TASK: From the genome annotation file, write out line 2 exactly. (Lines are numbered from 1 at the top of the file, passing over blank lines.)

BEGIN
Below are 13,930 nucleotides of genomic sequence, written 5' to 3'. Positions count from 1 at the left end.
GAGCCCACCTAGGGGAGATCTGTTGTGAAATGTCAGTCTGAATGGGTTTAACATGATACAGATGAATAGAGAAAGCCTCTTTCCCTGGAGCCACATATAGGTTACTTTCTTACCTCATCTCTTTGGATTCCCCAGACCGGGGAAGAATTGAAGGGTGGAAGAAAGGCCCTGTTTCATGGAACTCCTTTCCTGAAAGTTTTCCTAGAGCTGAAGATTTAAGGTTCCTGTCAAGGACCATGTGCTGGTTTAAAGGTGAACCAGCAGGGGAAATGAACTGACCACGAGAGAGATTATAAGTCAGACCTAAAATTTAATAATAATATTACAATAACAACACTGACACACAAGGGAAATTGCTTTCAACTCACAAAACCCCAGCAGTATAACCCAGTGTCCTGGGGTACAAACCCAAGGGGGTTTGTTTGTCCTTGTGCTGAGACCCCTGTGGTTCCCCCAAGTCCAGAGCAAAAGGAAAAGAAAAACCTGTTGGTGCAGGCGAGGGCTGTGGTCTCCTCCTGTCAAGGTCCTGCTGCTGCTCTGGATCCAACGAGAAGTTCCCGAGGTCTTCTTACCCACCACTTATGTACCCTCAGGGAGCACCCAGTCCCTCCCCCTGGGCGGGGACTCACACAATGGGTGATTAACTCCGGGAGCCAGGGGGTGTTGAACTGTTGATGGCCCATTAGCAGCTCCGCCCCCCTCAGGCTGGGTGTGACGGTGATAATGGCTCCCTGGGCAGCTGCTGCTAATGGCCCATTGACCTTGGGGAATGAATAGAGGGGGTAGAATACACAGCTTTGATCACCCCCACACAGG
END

GAGCCCACCTAGGGGAGATCTGTTGTGAAATGTCAGTCTGAATGGGTTTAACATGATACAGATGAATAGAGAAAGCCTCTTTCCCTGGAGCCACATATAGGTTACTTTCTTACCTCATCTCTTTGGATTCCCCAGACCGGGGAAGAATTGAAGGGTGGAAGAAAGGCCCTGTTTCATGGAACTCCTTTCCTGAAAGTTTTCCTAGAGCTGAAGATTTAAGGTTCCTGTCAAGGACCATGTGCTGGTTTAAAGGTGAACCAGCAGGGGAAATGAACTGACCACGAGAGAGATTATAAGTCAGACCTAAAATTTAATAATAATATTACAATAACAACACTGACACACAAGGGAAATTGCTTTCAACTCACAAAACCCCAGCAGTATAACCCAGTGTCCTGGGGTACAAACCCAAGGGGGTTTGTTTGTCCTTGTGCTGAGACCCCTGTGGTTCCCCCAAGTCCAGAGCAAAAGGAAAAGAAAAACCTGTTGGTGCAGGCGAGGGCTGTGGTCTCCTCCTGTCAAGGTCCTGCTGCTGCTCTGGATCCAACGAGAAGTTCCCGAGGTCTTCTTACCCACCACTTATGTACCCTCAGGGAGCACCCAGTCCCTCCCCCTGGGCGGGGACTCACACAATGGGTGATTAACTCCGGGAGCCAGGGGGTGTTGAACTGTTGATGGCCCATTAGCAGCTCCGCCCCCCTCAGGCTGGGTGTGACGGTGATAATGGCTCCCTGGGCAGCTGCTGCTAATGGCCCATTGACCTTGGGGAATGAATAGAGGGGGTAGAATACACAGCTTTGATCACCCCCACACAGG